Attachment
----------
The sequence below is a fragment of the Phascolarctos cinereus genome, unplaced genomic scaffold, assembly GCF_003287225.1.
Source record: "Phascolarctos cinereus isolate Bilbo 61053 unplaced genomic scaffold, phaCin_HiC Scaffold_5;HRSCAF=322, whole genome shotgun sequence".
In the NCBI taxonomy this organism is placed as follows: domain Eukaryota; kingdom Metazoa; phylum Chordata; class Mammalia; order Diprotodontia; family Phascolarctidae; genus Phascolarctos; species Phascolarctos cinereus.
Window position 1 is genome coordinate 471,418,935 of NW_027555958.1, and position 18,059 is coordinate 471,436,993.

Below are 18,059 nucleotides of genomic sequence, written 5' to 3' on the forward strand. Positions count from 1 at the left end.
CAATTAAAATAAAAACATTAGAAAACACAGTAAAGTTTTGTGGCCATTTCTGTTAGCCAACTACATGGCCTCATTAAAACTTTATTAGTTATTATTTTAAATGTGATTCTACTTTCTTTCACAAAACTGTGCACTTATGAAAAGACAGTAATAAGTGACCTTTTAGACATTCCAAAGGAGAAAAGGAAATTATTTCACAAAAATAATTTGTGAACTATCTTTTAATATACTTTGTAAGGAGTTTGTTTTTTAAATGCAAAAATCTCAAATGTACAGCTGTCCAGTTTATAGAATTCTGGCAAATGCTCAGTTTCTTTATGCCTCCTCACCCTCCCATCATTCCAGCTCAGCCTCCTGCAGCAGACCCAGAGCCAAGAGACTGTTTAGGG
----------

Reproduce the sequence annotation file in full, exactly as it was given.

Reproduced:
The sequence below is a fragment of the Phascolarctos cinereus genome, unplaced genomic scaffold, assembly GCF_003287225.1.
Source record: "Phascolarctos cinereus isolate Bilbo 61053 unplaced genomic scaffold, phaCin_HiC Scaffold_5;HRSCAF=322, whole genome shotgun sequence".
In the NCBI taxonomy this organism is placed as follows: domain Eukaryota; kingdom Metazoa; phylum Chordata; class Mammalia; order Diprotodontia; family Phascolarctidae; genus Phascolarctos; species Phascolarctos cinereus.
Window position 1 is genome coordinate 471,418,935 of NW_027555958.1, and position 18,059 is coordinate 471,436,993.

Below are 18,059 nucleotides of genomic sequence, written 5' to 3' on the forward strand. Positions count from 1 at the left end.
CAATTAAAATAAAAACATTAGAAAACACAGTAAAGTTTTGTGGCCATTTCTGTTAGCCAACTACATGGCCTCATTAAAACTTTATTAGTTATTATTTTAAATGTGATTCTACTTTCTTTCACAAAACTGTGCACTTATGAAAAGACAGTAATAAGTGACCTTTTAGACATTCCAAAGGAGAAAAGGAAATTATTTCACAAAAATAATTTGTGAACTATCTTTTAATATACTTTGTAAGGAGTTTGTTTTTTAAATGCAAAAATCTCAAATGTACAGCTGTCCAGTTTATAGAATTCTGGCAAATGCTCAGTTTCTTTATGCCTCCTCACCCTCCCATCATTCCAGCTCAGCCTCCTGCAGCAGACCCAGAGCCAAGAGACTGTTTAGGG